Yvonne Foley

The report confirmed previous findings that we need to see EAL as ‘a resource for rather than an object of education (p. 17) and, amongst other things,  called for a greater recognition of and emphasis on:

  • Understanding how diverse the migrant experience is, including their languages and previous schooling
  • Recognising the need to acknowledge and respond sensitively to the emotional and social challenges of transition
  • Going beyond ‘encouragement’ of the learners’ L1 to actively ‘providing teachers with strategies, activities and exemplars of good practice’ (p. 17) that will allow them to make effective use of it
  • Going beyond ‘good practice for all’ to a highly differentiated approach to teaching and assessment for EAL learners that is appropriate for their particular developmental trajectory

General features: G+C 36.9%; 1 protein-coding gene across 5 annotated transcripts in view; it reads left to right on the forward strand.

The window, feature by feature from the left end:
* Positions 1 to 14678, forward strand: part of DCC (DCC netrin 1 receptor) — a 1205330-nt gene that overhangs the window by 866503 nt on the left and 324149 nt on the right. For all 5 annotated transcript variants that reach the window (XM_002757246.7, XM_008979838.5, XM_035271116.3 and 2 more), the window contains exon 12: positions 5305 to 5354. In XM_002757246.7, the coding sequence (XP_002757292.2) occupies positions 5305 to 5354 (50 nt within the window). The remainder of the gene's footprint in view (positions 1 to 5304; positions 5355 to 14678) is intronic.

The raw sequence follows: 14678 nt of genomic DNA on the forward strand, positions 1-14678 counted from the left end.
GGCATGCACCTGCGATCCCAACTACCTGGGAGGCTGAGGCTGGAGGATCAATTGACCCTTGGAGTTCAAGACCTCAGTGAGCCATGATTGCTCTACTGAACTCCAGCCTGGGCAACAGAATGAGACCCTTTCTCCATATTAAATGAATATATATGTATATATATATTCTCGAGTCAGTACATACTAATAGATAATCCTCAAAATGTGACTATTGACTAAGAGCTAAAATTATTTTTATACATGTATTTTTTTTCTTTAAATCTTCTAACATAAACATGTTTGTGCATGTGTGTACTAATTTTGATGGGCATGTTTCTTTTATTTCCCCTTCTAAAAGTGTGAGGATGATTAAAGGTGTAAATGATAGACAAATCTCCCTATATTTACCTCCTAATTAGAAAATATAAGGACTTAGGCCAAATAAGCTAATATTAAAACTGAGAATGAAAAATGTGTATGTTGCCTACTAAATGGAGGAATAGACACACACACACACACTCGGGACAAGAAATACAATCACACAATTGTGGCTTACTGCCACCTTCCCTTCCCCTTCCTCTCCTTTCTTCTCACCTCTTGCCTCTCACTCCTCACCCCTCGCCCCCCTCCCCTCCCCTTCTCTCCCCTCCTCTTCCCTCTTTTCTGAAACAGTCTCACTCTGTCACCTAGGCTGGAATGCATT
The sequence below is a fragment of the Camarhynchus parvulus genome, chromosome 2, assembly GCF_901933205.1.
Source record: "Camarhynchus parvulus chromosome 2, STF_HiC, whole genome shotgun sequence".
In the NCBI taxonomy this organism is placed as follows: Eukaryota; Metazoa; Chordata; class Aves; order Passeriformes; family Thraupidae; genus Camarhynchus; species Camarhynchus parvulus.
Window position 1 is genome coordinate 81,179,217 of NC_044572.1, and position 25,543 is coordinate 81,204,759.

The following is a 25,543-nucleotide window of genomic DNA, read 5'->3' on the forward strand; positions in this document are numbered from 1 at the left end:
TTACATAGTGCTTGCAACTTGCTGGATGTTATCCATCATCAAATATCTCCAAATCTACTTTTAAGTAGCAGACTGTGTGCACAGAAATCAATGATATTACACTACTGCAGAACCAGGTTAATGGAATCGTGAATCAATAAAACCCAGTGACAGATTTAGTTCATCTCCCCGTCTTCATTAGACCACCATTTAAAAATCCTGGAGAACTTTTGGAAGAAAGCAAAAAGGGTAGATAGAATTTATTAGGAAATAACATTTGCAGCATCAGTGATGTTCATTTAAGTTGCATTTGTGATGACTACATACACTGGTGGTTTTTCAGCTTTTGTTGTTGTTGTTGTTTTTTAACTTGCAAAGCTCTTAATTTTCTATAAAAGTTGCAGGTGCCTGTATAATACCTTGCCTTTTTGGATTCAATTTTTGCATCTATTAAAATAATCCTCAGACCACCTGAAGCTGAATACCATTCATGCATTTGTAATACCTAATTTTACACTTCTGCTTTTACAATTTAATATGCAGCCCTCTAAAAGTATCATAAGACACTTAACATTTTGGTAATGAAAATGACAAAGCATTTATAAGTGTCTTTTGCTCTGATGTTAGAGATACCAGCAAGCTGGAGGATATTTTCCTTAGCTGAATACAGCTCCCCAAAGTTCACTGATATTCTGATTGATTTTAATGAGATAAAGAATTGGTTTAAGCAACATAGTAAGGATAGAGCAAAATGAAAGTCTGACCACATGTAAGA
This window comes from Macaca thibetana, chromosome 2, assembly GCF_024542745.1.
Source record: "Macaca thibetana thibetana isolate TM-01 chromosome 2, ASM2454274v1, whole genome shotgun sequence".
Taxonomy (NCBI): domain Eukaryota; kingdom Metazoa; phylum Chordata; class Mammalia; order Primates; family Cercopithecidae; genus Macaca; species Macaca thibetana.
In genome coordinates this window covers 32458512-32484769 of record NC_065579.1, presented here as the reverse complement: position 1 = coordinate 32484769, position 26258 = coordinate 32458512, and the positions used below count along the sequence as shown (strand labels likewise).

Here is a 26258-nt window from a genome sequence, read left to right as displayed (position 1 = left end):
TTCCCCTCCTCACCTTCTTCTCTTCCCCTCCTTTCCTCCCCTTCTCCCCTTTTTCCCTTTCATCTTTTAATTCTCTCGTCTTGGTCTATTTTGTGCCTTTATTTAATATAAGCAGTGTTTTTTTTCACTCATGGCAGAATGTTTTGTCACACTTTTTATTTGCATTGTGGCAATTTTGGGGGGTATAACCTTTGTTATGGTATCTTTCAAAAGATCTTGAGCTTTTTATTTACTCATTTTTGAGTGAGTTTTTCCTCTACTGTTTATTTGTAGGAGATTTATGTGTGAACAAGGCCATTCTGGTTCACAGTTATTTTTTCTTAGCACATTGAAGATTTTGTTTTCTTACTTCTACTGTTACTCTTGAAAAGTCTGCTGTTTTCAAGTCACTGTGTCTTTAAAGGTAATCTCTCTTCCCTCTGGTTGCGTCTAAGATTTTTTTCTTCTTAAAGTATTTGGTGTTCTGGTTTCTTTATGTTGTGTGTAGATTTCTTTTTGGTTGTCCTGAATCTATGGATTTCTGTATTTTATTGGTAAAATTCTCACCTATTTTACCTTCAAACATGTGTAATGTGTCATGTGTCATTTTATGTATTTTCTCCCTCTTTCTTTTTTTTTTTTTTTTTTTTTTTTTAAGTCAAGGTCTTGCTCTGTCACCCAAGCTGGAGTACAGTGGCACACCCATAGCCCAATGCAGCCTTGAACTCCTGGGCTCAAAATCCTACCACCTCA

• The need for career long professional development to provide sustained development rather than punctuated ‘one-off’ events.

The full report can be found here.

Both reports emphasis the need to take a more holistic view of the EAL learner and so it is appropriate to close with this clip in which Dr Foley describes one child’s story, language lies at the heart of our identity and yet often remains invisible in schools:


Frank Monaghan, School of Languages and Applied Linguistics, Open University